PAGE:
Community: Perspective Matters
Rhonda Miska holds a master’s degree from the Boston College School of Theology and Ministry. She is a contributor to the book Catholic Women Speak: Bringing Our Gifts to the Table (Paulist Press, 2015). She teaches in Religious Studies at Clarke University and is a candidate with the Dominican Sisters of Sinsinawa. Read more at www.clippings.me/rhondamiska
“We have all known the long loneliness, and the answer is community,” Dorothy Day famously wrote. If Day is right and community is the answer, there are many ways to live out Psalm 133:1 “how good and pleasant it is when God’s people live together in unity!”
We are made for each other. We become who we are called to be through community – not our dream of community, but the unglamorous reality of community.
There's a story of an earnest young Christian seeker who lived in a religious community, worked hard, and rose early each day for prayer who desired to grow in holiness. As he learned about others who would deny themselves sleep to keep prayer vigils, underwent intensive fasts, or would intentionally seek ways to create physical discomfort, he got to wondering if he should try something similar.
He posed this question to his spiritual director, a wise nun who had recently celebrated sixty years in vowed religious life. After listening to his question, she leaned forward and spoke to him with great gravity. “My son,” she said warmly, a mischievous twinkle in her eye.
“You live in community.
Trust me, that is all the asceticism you need.”
It is easy to romanticize community. We envision a radical, counter-cultural, life-giving, Acts-Chapter-Four style alternative to the alienating, post-modern Western norm. We spin dreams of a wholesome life where we live with like-minded comrades, spending our days growing vegetables or tutoring at-risk kids and our evenings having stimulating conversations about our ideals, laughing, praying, or playing music together. That image can be true, but it’s never the whole truth.
Community is hard and daily life is filled with micro-aggressions. You get into a communally-owned car to find that it’s been left with an empty gas tank, or that someone ate that last banana that you had hoped to use in your breakfast smoothie. Or sometimes you are the guilty party: it’s your misplacing the keys that frustrates someone else and leaves you feeling guilty and embarrassed.
Beyond these many small annoyances, there are more significant wounds in the common life. There can be bitter conflict and betrayals that come when someone we trusted fails to live up to our expectations – or when we ourselves fall short of the ideal. There is the slow drain of energy that can come from community process – meetings that last for hours, struggles to resolve conflict in ways that live up to stated values. Building community is challenging when it involves people of different ages, genders, education levels, and world views. It can seriously tax our emotional reserves.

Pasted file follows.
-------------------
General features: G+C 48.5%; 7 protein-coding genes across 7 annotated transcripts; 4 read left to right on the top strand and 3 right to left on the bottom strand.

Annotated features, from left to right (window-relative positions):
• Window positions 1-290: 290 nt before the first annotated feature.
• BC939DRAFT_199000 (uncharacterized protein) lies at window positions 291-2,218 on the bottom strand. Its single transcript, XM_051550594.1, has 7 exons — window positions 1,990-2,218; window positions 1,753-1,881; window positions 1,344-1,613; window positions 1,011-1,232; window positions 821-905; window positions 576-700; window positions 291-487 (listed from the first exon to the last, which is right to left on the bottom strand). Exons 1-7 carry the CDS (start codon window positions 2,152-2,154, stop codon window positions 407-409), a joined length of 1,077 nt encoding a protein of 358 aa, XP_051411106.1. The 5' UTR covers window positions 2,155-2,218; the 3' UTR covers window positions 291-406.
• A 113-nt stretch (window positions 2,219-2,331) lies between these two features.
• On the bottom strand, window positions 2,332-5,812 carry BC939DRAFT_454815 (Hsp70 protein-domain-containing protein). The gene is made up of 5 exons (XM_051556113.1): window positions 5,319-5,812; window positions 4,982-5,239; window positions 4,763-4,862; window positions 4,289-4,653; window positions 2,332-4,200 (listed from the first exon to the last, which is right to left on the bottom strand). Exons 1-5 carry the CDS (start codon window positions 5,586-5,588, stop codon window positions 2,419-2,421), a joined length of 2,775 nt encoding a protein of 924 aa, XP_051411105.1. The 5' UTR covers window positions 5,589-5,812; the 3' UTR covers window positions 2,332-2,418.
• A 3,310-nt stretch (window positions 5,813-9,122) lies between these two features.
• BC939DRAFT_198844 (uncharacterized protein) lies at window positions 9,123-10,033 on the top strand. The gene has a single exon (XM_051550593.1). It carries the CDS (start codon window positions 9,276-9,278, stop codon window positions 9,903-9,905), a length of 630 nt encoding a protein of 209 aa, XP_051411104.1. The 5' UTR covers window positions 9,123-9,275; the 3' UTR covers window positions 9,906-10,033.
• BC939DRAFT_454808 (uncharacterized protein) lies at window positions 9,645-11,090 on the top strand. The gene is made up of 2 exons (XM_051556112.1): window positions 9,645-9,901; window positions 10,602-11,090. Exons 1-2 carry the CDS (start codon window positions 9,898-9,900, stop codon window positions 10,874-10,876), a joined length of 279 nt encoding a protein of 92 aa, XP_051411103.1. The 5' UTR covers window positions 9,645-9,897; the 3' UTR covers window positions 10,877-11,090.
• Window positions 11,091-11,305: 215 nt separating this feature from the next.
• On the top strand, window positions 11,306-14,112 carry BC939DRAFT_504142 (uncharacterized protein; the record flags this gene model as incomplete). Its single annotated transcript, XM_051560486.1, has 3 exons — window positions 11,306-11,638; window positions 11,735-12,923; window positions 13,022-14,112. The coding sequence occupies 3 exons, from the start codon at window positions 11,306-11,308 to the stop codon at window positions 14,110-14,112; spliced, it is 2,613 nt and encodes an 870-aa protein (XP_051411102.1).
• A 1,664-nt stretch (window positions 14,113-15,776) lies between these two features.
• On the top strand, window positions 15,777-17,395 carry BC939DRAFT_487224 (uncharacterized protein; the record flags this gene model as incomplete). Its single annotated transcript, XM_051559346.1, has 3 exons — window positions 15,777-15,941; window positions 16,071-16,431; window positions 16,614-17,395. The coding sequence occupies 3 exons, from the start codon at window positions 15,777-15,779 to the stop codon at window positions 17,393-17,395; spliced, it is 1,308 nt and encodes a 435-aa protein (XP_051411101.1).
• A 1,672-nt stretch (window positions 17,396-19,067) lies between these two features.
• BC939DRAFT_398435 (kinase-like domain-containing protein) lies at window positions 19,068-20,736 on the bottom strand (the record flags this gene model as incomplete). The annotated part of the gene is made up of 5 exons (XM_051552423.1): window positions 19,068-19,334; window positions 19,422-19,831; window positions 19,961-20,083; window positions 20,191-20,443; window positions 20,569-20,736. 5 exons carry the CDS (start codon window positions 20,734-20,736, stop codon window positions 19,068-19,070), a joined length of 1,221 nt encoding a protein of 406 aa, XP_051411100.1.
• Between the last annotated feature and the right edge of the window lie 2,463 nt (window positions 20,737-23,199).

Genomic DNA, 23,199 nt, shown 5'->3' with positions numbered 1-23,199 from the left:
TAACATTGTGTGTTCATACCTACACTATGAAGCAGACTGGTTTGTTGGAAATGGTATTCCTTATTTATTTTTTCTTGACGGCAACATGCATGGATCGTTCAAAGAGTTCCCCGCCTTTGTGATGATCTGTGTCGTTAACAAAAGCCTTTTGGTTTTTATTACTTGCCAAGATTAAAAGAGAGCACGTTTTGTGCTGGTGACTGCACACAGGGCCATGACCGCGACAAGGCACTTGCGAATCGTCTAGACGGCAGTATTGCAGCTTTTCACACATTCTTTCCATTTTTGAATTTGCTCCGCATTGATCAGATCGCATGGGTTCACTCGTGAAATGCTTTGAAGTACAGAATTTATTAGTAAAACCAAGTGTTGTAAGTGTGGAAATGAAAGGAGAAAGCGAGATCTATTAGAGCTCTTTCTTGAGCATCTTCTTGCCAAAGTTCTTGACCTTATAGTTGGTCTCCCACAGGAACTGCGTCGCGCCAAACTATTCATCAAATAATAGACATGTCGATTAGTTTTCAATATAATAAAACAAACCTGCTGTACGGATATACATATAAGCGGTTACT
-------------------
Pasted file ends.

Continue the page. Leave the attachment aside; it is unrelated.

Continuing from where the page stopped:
Why would I – or anyone – make this choice? To give up independence for interdependence, to assume both rights and responsibilities in a group, to live in mutual submission, to embrace relationships of accountability with others is profoundly atypical. To make a permanent commitment to this lifestyle is even more atypical.
When I look to my own life, I find that my periods of deepest growth and flourishing were in the midst of deep community engagement and all the tensions and challenges, joys and annoyances that engagement entails.
It is when I am living with others and seeking to truly encounter them with authenticity while simultaneously seeking to be vulnerably honest with them that I am most whole, creative, and generative. Those I live with hold up a mirror to me and I see more clearly my strengths and weaknesses, my beauty and quirks, my blessedness and brokenness.
Struggling together in community seems to be the blueprint for holiness. When I look to Scripture, I read the truth that the grain of wheat must fall to the ground and die in order to bear fruit. I see Paul’s exhortations that we are to clothe ourselves in self-sacrificial love. I find the model of early Christians in the book of Acts developing relationships, struggling to live together in the midst of adversity. Community is the road by which we become who God calls us to be – together. Jean Vanier wisely noted that “community as such is never an end in itself. It is people and love and communion with God that are the goal.”
So how do we connect the dots between the challenges of the common life and Vanier’s “people and love and God?”
When I am confronted with a small frustration like someone leaving their clothes in the washing machine on “my” day or discovering a car has been left with a near-empty gas tank, each of these micro-aggressions presents me with a choice: resentment or grace.
If I choose resentment, my heart grows smaller. If I choose grace, I can take a breath, check my ego, embrace the “asceticism” of community and choose to not make a big deal of it.
Luckily, if I don’t make the right choice, I know that the day will likely provide many more opportunities to choose grace!
Like the wise nun told the young seeker, community is, in fact, a form of asceticism. The Greek word for asceticism means “training” or “exercise” – bringing to mind Hebrews 12 and “running the race set before us.” As I take the first step into a life in community, I simply pray that I can embrace this asceticism, run the race, and continue to trust that the alchemy of community will do its good work on me.